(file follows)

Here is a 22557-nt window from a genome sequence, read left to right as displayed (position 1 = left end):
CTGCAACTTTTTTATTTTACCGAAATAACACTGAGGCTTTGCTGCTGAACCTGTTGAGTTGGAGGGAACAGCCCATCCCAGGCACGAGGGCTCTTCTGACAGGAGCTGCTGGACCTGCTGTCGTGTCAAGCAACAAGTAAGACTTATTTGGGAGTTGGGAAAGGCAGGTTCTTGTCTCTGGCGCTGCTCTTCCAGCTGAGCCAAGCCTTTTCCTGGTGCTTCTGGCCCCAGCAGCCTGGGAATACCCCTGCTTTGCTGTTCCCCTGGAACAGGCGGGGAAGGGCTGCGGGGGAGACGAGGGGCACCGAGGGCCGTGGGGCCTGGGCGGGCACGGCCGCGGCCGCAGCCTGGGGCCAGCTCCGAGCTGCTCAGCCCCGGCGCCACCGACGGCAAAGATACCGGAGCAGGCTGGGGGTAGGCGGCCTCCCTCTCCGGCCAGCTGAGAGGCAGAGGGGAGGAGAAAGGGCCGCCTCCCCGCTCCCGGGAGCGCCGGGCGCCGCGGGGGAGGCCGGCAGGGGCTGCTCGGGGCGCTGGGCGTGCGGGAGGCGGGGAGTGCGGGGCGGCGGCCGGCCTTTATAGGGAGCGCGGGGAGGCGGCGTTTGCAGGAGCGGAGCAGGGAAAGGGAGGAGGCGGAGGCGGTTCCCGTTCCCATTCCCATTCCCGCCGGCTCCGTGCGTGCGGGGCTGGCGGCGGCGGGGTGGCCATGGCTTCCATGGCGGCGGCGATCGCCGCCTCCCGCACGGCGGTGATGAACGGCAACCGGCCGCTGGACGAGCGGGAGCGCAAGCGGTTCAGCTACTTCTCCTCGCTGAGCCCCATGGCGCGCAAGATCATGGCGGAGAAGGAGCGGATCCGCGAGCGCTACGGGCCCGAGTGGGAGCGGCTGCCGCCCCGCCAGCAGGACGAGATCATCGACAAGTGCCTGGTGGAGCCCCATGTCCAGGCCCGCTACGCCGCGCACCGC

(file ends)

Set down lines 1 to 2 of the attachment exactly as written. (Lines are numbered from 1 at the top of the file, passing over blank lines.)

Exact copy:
Here is a 22557-nt window from a genome sequence, read left to right as displayed (position 1 = left end):
CTGCAACTTTTTTATTTTACCGAAATAACACTGAGGCTTTGCTGCTGAACCTGTTGAGTTGGAGGGAACAGCCCATCCCAGGCACGAGGGCTCTTCTGACAGGAGCTGCTGGACCTGCTGTCGTGTCAAGCAACAAGTAAGACTTATTTGGGAGTTGGGAAAGGCAGGTTCTTGTCTCTGGCGCTGCTCTTCCAGCTGAGCCAAGCCTTTTCCTGGTGCTTCTGGCCCCAGCAGCCTGGGAATACCCCTGCTTTGCTGTTCCCCTGGAACAGGCGGGGAAGGGCTGCGGGGGAGACGAGGGGCACCGAGGGCCGTGGGGCCTGGGCGGGCACGGCCGCGGCCGCAGCCTGGGGCCAGCTCCGAGCTGCTCAGCCCCGGCGCCACCGACGGCAAAGATACCGGAGCAGGCTGGGGGTAGGCGGCCTCCCTCTCCGGCCAGCTGAGAGGCAGAGGGGAGGAGAAAGGGCCGCCTCCCCGCTCCCGGGAGCGCCGGGCGCCGCGGGGGAGGCCGGCAGGGGCTGCTCGGGGCGCTGGGCGTGCGGGAGGCGGGGAGTGCGGGGCGGCGGCCGGCCTTTATAGGGAGCGCGGGGAGGCGGCGTTTGCAGGAGCGGAGCAGGGAAAGGGAGGAGGCGGAGGCGGTTCCCGTTCCCATTCCCATTCCCGCCGGCTCCGTGCGTGCGGGGCTGGCGGCGGCGGGGTGGCCATGGCTTCCATGGCGGCGGCGATCGCCGCCTCCCGCACGGCGGTGATGAACGGCAACCGGCCGCTGGACGAGCGGGAGCGCAAGCGGTTCAGCTACTTCTCCTCGCTGAGCCCCATGGCGCGCAAGATCATGGCGGAGAAGGAGCGGATCCGCGAGCGCTACGGGCCCGAGTGGGAGCGGCTGCCGCCCCGCCAGCAGGACGAGATCATCGACAAGTGCCTGGTGGAGCCCCATGTCCAGGCCCGCTACGCCGCGCACCGC